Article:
When The Freedom Forum inassociation with Article XIX,Index on Censorship, and Libertybegan organising a major Londonconference on the issue of nationalsecurity vs.the right to know, we couldnot have anticipated what dramaticdevelopments were about to unfold.
At our initial meeting, there was one overwhelmingpreoccupation: the case of former MI5 officer David Shaylerwhose defiance of the Official Secrets Act had made him amarked man and put at great risk a number of journalistsand publications that had reported and published what hehad revealed to them. At that time, Shayler was still in exilein Paris, and his lawyer, Liberty Director John Wadham, wascampaigning to get British public and legal opinion toaccept that Britain's Official Secrets Act was now invalid asit breached the new European Human Rights Law that wasabout to be instituted in British law.By July, the British Appeals Court had given British journalism one of its biggest victories over the Official SecretsAct by defending the rights of reporters at The Guardian andThe Observer not to hand over material and emails thatrelated to Shayler's accusations that British intelligence waslinked to a plot to try and kill Libya's Gaddaffi. The Guardianin its reporting characterised Judge Judge's ruling as a“ringing defence of press freedom and the newspapers' rightto publish allegations by whistleblowers.”By the end of August, David Shayler had sailed home aftergovernment prosecutors had thrown out the more seriouscharges against Shayler related to the Gaddaffi accusations.Once back on British soil, he turned himself over to Britishauthorities and was arrested on lesser charges related toremoving copyrighted materials from MI5 offices.By the time we met in November, and Shayler would makehis first major public appearance, the government was stilldetermined to try Shayler in secret. If Shayler had won apartial victory, another celebrated whistleblower, LieutenantColonel Nigel Wylde, had the satisfaction of seeing allcharges against him dropped as the government's casecollapsed entirely. Wylde had been one of former SundayTimes' journalist Tony Geraghty's prime sources in his book,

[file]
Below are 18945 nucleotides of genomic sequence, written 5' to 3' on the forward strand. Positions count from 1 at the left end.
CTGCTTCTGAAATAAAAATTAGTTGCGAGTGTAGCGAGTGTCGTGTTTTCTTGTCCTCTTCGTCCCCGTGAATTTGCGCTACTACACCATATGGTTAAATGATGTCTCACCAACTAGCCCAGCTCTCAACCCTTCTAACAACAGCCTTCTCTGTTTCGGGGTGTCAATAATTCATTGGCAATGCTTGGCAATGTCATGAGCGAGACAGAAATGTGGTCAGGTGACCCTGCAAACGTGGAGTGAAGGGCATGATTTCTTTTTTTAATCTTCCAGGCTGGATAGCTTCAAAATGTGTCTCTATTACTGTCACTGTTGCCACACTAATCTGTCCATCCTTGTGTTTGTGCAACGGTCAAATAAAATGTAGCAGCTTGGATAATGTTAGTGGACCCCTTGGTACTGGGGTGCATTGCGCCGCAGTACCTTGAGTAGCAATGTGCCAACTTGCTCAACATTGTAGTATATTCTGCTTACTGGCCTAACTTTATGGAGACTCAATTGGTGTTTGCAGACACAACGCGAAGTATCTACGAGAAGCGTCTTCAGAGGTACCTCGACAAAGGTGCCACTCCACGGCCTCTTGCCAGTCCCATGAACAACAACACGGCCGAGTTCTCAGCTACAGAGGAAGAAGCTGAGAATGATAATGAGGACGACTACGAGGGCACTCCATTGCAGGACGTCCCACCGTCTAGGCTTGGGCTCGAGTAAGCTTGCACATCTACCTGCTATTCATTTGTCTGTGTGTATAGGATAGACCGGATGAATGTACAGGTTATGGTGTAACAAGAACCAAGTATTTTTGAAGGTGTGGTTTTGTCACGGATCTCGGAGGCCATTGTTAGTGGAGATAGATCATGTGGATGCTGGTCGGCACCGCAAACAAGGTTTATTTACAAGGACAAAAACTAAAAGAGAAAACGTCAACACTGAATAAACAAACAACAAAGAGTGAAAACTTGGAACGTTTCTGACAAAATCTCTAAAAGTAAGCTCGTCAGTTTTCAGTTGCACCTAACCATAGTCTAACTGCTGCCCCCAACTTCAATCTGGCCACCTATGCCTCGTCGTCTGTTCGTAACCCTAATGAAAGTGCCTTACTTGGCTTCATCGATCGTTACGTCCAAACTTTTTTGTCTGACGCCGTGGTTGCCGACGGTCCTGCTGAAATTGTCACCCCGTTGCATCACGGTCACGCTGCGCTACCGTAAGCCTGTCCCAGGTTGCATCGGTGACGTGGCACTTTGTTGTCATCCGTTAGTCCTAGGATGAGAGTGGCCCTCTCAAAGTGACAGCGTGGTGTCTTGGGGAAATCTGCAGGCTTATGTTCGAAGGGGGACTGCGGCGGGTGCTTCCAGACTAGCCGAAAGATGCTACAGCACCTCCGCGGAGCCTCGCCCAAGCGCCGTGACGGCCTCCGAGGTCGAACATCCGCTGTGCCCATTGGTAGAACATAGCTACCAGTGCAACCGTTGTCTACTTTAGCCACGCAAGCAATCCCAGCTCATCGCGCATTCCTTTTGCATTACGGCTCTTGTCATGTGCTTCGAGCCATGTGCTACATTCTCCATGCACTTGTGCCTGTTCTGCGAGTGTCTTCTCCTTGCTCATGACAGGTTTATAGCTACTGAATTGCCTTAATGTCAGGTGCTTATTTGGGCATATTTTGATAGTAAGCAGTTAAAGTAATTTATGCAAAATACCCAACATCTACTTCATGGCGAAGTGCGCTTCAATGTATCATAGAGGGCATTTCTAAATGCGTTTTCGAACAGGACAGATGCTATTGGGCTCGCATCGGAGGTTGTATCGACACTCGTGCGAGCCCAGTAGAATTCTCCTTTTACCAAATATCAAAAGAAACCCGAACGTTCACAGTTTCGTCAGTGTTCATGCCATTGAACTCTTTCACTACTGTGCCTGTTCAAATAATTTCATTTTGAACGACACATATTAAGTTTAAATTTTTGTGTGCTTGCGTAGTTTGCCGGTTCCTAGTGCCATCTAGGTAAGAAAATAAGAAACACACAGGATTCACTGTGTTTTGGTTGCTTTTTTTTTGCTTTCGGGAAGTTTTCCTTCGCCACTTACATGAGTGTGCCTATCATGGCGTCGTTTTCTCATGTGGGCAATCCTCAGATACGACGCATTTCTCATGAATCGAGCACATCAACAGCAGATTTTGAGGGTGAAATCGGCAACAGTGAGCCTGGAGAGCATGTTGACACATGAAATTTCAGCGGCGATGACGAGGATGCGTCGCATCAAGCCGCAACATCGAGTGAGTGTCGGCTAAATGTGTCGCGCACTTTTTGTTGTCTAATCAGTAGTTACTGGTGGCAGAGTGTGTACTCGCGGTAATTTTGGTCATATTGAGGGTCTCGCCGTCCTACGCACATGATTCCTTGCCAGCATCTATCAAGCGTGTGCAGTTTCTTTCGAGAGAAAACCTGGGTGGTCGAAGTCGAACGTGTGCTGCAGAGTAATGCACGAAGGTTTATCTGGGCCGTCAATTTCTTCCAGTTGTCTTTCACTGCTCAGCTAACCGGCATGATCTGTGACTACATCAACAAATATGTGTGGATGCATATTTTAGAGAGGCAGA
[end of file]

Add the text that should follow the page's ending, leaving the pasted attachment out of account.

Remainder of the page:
The Irish War
. Geraghty himself had faced prosecution untilthe government finally dropped its case last December.Geraghty and Wylde would be reunited at our conferenceand remind everyone how close they came to becomingvictims of the OSA.But when it came to reporting on Northern Ireland, thegovernment was still determined to stop what it consideredto be damaging information from being published.Increasingly, it resorted to what Sunday Times LawyerAlastair Brett described to our conference as “laws ofconfidence to silence the press.” Brett would explain howSunday Times Northern Ireland editor Liam Clarke had tofight injunctions that were “wheeled out time and time again”to stop his reporting about the activities of the ForcesResearch Unit (FRU) a secret army intelligence squad.While American journalists can rightfully point to our FirstAmendment and Freedom of Information Act that haveprevented many of the excesses of the Official Secrets Act,there is no room for complacency as we learned at theconference. Just prior to our event, the Congress hadpassed a bill that would have according to Britishinvestigative journalist Duncan Campbell bestowed on theUnited States a version of the 1911 Official Secrets Act.Only an 11th hour veto by President Clinton prevented thebill from becoming law.Bob Haiman a former newspaper editor, and more recently,a Fellow at our First Amendment Centre in New York told theconference: “I believe that the US came very close to theedge of the precipice.”
John Owen director, European Centre
WHAT PRICE NATIONAL SECURITY
WHAT PRICE NATIONAL SECURITY |
What price national security?
A day of discussions at the Freedom Forum European Centre,November 10, 2000